Artificial limbs have restored powers like standing and walking for those who have lost legs, but not sensation: patients couldn’t feel the ground beneath them. Until now.
For the first time, researchers successfully fitted a human with a “sensory enhanced” prosthetic leg that can simulate sensation. That sense of touch not only makes the wearer safer (you’re less likely to fall if you can feel what’s around you), but it also helps stop phantom pain, when limbs that are no longer there still seem to produce sensations, like itchiness.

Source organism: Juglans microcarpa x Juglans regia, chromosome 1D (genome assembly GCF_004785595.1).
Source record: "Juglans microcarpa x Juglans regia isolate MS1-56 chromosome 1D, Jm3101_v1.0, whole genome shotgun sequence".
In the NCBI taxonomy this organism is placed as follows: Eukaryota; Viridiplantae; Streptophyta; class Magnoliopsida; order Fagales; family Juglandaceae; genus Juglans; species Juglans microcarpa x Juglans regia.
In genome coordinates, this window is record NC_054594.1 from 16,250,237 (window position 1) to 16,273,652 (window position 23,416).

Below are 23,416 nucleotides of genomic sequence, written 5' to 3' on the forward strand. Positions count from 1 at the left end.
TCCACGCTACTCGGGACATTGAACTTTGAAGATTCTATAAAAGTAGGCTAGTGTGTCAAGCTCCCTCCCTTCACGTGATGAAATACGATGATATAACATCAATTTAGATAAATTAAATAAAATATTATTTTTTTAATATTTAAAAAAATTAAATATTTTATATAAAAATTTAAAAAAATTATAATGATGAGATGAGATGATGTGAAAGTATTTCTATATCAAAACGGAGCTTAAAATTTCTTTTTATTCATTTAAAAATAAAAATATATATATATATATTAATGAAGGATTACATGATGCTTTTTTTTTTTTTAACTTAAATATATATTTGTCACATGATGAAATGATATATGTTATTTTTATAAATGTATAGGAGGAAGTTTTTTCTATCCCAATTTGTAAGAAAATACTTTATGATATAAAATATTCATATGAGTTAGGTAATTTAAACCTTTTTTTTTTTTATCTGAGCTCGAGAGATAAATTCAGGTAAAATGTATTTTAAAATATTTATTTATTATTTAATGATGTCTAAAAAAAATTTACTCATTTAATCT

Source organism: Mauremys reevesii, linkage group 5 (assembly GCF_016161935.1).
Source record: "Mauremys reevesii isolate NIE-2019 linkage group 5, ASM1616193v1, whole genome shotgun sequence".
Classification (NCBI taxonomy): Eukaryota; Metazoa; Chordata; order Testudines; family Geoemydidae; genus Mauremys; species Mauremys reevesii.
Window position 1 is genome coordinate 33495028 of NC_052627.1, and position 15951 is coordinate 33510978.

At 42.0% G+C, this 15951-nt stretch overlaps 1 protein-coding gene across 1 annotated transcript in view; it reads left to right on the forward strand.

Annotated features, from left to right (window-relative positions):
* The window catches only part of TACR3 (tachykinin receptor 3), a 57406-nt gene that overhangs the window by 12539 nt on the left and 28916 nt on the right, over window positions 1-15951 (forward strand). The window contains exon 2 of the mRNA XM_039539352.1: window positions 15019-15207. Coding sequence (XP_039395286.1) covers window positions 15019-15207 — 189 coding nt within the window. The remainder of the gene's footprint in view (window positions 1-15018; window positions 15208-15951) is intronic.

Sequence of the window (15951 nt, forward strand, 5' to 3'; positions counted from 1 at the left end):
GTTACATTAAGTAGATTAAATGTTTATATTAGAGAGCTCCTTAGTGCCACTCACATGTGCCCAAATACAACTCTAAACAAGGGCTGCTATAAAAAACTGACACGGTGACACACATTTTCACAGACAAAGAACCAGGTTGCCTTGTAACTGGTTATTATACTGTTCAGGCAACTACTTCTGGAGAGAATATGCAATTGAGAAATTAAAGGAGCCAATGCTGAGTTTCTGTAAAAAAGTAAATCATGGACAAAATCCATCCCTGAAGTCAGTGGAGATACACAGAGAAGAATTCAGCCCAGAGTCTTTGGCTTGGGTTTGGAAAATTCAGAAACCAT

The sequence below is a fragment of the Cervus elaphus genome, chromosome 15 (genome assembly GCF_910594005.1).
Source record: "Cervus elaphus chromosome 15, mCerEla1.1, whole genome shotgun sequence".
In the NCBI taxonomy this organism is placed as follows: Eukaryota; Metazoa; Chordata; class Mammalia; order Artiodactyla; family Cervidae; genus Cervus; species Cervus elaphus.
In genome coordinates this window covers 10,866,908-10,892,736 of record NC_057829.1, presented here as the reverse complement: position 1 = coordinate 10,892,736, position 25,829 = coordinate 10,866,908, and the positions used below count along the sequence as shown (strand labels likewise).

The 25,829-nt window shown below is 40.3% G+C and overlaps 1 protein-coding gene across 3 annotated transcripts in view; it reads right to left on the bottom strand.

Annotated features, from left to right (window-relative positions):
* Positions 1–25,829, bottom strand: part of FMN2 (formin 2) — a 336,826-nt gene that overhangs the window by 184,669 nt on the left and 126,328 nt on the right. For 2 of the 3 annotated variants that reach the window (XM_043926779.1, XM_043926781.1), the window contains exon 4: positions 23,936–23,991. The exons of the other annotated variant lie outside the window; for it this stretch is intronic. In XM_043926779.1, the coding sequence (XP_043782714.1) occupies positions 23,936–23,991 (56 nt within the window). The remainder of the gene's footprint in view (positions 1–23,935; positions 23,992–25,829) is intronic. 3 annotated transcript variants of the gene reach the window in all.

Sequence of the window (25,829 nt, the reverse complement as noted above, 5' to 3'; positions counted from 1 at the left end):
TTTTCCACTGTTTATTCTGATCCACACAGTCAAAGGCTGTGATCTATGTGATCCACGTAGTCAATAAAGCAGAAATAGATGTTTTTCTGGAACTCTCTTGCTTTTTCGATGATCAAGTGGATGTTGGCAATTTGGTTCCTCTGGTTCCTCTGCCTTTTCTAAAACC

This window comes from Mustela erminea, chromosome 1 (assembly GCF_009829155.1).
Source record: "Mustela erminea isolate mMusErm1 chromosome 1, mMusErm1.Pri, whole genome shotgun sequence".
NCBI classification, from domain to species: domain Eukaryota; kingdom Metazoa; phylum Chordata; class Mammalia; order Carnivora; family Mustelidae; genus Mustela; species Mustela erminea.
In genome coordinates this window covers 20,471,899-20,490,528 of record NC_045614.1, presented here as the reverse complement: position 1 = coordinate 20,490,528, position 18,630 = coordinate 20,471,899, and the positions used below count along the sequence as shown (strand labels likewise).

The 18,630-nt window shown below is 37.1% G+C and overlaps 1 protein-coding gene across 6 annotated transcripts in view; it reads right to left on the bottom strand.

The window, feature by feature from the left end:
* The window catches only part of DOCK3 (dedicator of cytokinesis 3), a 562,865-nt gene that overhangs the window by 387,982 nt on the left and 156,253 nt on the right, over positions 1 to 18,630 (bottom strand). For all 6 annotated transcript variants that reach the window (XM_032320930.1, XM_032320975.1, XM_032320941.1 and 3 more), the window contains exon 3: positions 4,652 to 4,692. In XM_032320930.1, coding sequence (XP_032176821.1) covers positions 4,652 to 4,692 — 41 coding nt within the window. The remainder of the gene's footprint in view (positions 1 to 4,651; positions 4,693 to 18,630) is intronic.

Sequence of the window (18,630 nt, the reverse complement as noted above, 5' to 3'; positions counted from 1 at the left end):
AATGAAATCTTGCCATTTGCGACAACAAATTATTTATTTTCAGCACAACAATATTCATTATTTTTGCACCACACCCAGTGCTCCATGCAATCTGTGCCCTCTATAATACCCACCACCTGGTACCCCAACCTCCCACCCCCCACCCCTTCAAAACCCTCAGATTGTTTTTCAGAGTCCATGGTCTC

To accomplish this, a team led by Dr. Hubert Egger at the University of Applied Sciences in Upper Austria relocated a patient’s nerve endings closer to where the prothesis connects, so that the nerve endings connect to stimulators located in the prosthetic leg. These stimulators are in turn connected to six sensors on the sole of the “foot”. When the sensors push against the ground, the stimulation travels to the nerve endings that send messages to the patient’s brain, which gives the artificial leg the sense of feeling.
Images via University of Applied Sciences Upper Austria